PBS Crafts Another Of 2021’s Top New Docs in New ‘Nature’ Episode

Courtesy: PBS/PBS Distribution

Back in 2015, National Geographic and Virgil Films followed the efforts of workers at the Wolong Panda Center in China to protect and breed pandas in the then new documentary Pandas: The Journey Home.  The 40-minute presentation followed the center’s employees as they worked to not only protect the bears, but also prepare them for a life in the wild.  The efforts were aimed at helping increase the still low population of pandas.  Fast forward six years and audiences have gotten another such program, this time from PBS in the form of the Nature episode Pandas: Born to be Wild.  Released on DVD Jan. 5, the new profile proves to be an admirable companion piece (of sorts) to the aforementioned documentary.  That is due in part to its story, which will be addressed shortly.  The cinematography featured in the 53-minute episode builds on the program’s appeal.  It will be discussed a little later.  Noting everything else, the run time and pacing collectively round out the program’s most important elements here.  They will also be discussed later.  Each item noted here is important in its own way to the whole of the episode.  All things considered, they make the episode another enjoyable edition of Nature.

Nature: PandasBorn to be Wild is yet another strong addition to the long-running series that audiences will find enjoyable.  Not only that, but it is also a presentation that every nature and animal lover in general should see at least once.  That is proven in part through its central story.  The story in question follows the efforts of workers at a panda sanctuary in China’s Qinling Mountains to breed and release pandas into the wild.  It is very similar, stylistically, to the story in National Geographic and Virgil Films’ 2015 documentary Pandas: The Journey Home.  The main difference between the two documentaries is that the earlier documentary focused on pandas at another of China’s 40-plus panda centers.  To be precise, it focuses on the efforts undertaken at the Wolong Panda Center in the Chengdu Mountains.  This story meanwhile takes place at another center in the Qinling Mountains.  Audiences will be interested to learn about the lengths to which the center’s employees go in order to prepare pandas raised at the facility for life in the wild.  From dressing up as pandas and squirting themselves with panda urine (yes, you read right – simply so they can check the health of a baby cub – to keeping 24/7 watch on the pandas through a series of cameras, to even simply minimizing contact with the bears (so as to let them act as naturally as possible), the lengths to which the center’s employees go are great, and are aimed at helping the pandas…well…be pandas.  There is a lot of cuteness throughout the nearly hour-long program as the (thankfully) unnamed cub grows and learns how to be a panda.  Audiences will laugh as the narrator points out the cub’s “struggles” to grow and become independent of its mother.  That is because its actions are so much like those of an adolescent human.  At one point, the cub (at the equivalent age of a human teen) seems like it is finally becoming independent, but then regresses, not even able to figure out how to properly do something as simple as eating bamboo shoots.  It doesn’t seem funny on the surface, but in reality is funny because, again, it is so much like so many human teens.  At other points, the actions of the cub’s mom almost exactly mirror those of a human mother, making for its own share of entertainment and engagement.  The mother panda, in one of those points, grabs at her cub as he tries to climb a tree.  The noises that she makes as she tries to stop her cub from climbing a tree let viewers know (along with the narrator) that she does not want her baby climbing but so high.  This moment will bring plenty of smiles and laughter.  That the narrator points out her babying of her own baby (much like so many human moms) will bring its own share of laughs.  Something as simple as that ensures audiences’ engagement even more.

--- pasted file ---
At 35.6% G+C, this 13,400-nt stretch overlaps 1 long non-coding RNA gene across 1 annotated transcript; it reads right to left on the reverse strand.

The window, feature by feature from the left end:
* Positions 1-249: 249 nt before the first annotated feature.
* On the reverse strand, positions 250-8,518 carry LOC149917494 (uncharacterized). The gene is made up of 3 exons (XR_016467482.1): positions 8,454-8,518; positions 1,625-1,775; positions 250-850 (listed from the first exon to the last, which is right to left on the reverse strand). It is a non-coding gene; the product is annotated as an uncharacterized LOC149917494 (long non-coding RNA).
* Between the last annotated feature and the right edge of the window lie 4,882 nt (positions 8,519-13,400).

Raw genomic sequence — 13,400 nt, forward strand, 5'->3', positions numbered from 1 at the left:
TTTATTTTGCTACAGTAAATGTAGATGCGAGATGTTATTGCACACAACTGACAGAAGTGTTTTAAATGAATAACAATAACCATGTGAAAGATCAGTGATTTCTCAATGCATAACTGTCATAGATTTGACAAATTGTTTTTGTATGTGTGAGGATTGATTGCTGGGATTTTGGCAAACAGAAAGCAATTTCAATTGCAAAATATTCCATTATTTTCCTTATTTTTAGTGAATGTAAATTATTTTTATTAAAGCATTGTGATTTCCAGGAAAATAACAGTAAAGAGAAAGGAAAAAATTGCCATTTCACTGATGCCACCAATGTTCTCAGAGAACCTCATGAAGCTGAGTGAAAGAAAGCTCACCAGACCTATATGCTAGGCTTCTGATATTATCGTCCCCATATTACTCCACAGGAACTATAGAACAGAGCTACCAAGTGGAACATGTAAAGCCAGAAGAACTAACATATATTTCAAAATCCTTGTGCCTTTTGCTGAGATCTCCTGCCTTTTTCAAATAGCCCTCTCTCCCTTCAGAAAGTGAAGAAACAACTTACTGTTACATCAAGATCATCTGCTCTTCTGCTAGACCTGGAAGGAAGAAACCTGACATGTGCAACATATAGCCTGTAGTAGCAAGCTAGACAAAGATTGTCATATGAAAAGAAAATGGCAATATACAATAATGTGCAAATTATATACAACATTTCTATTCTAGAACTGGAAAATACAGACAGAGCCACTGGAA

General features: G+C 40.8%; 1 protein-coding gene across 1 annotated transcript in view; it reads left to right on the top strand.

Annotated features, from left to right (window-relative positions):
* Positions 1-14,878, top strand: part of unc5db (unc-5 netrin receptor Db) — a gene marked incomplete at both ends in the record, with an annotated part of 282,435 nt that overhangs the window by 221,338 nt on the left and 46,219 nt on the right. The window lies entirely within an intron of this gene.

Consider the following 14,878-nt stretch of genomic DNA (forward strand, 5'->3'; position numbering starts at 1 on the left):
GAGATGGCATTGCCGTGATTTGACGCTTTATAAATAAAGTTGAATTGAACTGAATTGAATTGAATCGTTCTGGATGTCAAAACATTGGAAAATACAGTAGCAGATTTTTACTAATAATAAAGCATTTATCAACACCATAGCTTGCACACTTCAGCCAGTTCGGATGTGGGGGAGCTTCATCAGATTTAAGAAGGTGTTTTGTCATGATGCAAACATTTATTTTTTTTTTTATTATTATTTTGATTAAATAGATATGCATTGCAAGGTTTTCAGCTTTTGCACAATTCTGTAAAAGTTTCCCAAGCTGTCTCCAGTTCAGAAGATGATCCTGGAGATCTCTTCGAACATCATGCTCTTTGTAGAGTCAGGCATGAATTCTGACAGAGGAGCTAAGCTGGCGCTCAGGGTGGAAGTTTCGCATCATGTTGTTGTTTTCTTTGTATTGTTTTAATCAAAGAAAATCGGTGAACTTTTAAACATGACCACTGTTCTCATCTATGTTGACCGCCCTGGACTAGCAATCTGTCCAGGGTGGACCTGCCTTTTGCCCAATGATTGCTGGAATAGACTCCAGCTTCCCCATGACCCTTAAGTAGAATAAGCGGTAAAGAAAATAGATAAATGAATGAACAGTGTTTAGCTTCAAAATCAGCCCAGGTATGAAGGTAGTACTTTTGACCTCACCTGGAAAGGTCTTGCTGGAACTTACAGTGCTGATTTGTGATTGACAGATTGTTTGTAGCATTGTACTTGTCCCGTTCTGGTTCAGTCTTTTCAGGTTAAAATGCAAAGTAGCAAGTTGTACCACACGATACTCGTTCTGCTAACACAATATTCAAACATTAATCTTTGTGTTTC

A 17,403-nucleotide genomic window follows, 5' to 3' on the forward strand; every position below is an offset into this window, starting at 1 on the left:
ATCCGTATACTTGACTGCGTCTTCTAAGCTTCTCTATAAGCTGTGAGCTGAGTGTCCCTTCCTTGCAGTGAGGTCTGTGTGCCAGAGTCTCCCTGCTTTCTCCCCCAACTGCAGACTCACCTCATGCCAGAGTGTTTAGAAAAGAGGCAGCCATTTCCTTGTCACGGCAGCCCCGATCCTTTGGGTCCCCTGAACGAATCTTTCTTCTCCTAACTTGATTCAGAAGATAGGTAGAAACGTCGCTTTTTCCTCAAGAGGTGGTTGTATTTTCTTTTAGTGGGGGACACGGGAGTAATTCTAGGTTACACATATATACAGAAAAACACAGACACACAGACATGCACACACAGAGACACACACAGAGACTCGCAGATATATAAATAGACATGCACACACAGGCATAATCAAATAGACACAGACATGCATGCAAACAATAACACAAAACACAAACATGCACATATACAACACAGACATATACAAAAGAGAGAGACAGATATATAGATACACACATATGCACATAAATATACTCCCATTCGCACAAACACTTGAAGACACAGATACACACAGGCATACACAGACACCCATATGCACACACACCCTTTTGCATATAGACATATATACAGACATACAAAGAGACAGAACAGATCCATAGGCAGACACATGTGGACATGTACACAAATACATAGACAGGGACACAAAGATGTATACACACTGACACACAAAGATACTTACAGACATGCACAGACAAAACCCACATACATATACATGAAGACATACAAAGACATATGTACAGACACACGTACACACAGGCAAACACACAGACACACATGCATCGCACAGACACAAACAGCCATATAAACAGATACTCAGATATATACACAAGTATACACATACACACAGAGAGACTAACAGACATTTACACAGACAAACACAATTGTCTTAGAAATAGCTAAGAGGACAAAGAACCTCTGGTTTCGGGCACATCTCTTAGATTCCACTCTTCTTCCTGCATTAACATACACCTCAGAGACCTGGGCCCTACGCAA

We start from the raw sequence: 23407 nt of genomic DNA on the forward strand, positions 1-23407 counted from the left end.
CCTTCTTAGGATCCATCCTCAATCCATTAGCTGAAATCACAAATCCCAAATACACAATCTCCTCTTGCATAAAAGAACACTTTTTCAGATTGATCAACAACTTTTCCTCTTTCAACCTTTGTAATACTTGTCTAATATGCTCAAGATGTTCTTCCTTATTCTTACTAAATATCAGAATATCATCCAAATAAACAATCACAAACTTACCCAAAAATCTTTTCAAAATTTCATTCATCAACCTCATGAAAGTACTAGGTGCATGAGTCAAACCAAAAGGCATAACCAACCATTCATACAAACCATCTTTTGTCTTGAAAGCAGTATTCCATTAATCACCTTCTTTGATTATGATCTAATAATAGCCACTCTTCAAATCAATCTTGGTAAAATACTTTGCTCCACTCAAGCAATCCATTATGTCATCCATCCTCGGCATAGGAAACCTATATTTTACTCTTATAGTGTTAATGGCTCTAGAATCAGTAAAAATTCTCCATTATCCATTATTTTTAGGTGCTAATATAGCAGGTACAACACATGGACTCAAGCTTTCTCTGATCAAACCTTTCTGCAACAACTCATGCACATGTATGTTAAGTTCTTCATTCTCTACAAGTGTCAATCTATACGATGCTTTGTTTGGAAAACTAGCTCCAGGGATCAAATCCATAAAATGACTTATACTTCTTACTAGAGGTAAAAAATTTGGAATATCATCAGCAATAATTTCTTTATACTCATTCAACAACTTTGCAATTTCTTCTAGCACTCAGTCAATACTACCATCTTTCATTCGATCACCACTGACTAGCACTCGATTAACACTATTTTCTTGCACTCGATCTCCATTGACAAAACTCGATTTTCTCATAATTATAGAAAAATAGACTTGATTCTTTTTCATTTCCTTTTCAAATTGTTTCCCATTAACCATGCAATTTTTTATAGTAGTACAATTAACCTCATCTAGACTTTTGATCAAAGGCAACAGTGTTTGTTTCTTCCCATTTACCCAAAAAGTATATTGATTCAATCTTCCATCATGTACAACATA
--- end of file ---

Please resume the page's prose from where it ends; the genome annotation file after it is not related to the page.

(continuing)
For all of the cuteness that takes place in the panda center, there is also much observation of the few wild pandas in the mountains that is more serious.  These moments help create a clear juxtaposition for viewers, pointing out how much work the protected cub has to do before it is ready for the wild.  Staying on that note, there are some semi-blurry scenes involving pandas mating in the wild here.  To that point, these moments are not kid friendly, so some viewer discretion is advised.  Otherwise, the rest of the program will find appeal among most audiences through its story, which follows the cub’s growth and development.  Making the story even better is the fact that audiences do not have to endure any preaching about environmentalism in this episode, unlike so many past episodes.  That is the best note of all here.  There is so much more in the story for audiences to enjoy.  Audiences will be left for viewers to discover on their own.  Keeping that in mind, the story is just one aspect of this episode that audiences will enjoy.  The cinematography featured in the episode adds its own appeal.